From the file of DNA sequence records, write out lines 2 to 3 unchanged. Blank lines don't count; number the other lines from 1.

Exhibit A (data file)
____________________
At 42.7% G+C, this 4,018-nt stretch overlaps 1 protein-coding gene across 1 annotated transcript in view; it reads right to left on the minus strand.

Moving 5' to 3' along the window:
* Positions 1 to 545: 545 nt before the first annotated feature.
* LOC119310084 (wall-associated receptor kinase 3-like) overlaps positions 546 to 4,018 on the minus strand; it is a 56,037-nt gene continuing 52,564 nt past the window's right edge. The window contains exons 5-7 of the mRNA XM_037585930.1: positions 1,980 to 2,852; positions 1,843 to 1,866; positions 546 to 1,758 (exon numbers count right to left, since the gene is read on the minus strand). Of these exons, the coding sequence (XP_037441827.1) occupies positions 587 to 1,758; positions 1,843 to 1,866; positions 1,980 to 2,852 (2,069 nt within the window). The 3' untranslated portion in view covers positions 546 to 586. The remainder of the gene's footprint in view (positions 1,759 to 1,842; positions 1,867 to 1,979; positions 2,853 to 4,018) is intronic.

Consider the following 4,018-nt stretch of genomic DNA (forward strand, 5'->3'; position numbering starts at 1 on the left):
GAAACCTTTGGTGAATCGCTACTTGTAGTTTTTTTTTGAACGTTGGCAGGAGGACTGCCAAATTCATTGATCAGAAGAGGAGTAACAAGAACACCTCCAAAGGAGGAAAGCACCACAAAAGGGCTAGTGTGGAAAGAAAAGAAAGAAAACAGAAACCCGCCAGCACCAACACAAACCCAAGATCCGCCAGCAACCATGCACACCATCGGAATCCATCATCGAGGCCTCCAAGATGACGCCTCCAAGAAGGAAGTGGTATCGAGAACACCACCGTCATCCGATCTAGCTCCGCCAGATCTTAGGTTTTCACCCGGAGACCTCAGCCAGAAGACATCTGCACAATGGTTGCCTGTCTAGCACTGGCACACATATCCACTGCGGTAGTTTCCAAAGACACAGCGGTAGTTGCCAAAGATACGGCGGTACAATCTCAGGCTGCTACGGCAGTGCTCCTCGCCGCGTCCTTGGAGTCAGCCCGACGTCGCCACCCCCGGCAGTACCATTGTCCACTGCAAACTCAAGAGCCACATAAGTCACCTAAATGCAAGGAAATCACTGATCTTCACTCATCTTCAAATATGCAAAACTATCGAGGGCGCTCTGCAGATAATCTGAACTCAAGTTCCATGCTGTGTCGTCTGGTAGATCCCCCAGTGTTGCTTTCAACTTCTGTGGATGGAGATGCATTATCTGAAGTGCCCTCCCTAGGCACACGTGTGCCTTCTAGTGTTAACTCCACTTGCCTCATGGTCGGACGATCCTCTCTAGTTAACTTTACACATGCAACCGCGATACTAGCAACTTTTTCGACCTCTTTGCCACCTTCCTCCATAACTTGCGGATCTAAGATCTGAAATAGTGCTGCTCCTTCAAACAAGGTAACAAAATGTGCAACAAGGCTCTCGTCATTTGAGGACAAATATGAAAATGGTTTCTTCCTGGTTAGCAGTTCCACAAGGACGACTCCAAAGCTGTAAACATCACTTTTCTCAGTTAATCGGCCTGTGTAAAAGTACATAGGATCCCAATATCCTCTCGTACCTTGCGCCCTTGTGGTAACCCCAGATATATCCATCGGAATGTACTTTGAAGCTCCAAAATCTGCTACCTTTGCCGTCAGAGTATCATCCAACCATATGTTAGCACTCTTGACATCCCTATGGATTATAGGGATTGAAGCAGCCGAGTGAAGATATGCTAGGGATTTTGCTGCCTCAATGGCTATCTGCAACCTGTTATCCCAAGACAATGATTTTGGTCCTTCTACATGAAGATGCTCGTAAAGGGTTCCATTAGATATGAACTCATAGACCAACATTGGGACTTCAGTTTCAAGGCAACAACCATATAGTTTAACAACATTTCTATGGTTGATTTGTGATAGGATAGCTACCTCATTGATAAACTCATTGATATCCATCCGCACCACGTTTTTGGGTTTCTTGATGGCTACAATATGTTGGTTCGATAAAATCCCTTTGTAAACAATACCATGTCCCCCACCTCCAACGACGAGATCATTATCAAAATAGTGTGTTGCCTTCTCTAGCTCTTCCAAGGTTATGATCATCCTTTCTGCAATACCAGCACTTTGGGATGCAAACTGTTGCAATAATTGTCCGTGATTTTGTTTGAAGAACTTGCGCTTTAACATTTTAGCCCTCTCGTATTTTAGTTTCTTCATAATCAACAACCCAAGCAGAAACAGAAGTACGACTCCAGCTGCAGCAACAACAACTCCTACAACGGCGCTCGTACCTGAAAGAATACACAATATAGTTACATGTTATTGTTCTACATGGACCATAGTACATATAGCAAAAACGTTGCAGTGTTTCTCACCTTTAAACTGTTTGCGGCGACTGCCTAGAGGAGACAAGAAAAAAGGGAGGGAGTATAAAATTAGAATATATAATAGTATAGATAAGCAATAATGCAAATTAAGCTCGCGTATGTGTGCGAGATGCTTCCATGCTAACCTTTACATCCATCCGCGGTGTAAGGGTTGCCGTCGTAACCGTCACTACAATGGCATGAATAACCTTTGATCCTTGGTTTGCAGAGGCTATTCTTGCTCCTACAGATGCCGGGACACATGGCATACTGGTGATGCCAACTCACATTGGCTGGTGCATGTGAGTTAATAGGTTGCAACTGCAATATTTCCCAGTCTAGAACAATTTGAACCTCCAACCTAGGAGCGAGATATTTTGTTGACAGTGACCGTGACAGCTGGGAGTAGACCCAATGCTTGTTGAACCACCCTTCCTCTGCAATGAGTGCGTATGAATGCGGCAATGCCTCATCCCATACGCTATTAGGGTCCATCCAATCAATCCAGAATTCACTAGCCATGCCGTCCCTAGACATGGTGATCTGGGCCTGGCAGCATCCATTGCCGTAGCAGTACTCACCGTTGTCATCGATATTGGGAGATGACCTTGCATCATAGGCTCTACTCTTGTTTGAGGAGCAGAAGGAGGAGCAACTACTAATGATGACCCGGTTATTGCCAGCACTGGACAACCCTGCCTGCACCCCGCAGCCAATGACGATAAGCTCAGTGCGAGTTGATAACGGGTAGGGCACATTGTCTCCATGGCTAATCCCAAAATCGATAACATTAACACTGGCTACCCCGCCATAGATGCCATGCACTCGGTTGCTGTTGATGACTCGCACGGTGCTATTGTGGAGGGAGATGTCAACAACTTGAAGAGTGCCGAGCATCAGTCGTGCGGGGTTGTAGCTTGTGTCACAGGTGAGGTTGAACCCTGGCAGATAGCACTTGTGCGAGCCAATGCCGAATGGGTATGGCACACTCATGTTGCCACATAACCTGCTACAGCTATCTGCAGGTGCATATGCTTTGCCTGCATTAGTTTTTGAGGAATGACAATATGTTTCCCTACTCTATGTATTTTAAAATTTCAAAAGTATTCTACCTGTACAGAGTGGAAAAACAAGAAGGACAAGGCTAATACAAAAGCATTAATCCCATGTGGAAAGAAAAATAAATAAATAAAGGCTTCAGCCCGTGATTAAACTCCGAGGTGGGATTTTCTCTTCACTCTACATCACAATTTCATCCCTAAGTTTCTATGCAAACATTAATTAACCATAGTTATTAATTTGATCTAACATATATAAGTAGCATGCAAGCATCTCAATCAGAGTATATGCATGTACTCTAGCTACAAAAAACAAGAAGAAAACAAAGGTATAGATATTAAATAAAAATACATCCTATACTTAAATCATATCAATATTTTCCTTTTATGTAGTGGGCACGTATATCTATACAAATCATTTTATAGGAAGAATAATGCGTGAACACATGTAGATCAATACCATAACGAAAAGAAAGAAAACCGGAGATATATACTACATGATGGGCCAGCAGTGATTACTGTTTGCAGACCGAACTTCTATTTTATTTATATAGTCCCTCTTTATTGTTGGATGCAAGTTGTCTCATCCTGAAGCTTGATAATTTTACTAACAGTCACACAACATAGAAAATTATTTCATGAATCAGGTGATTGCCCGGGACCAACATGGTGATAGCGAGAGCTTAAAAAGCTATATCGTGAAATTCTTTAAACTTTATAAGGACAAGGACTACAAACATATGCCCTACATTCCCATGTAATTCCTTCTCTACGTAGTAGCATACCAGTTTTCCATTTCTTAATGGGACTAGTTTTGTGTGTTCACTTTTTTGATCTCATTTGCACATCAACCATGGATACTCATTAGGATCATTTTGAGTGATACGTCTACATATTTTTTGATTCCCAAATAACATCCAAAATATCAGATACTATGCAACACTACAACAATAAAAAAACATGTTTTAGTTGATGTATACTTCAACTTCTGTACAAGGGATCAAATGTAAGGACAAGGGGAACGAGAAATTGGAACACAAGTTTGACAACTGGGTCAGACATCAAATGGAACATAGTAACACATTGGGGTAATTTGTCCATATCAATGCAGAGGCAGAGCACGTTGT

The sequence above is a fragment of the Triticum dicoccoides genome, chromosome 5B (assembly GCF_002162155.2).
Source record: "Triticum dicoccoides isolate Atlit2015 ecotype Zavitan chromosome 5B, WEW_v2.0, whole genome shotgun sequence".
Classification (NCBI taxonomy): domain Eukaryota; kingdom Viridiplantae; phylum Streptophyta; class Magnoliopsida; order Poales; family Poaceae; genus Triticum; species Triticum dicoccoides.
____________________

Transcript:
Moving 5' to 3' along the window:
* Positions 1 to 545: 545 nt before the first annotated feature.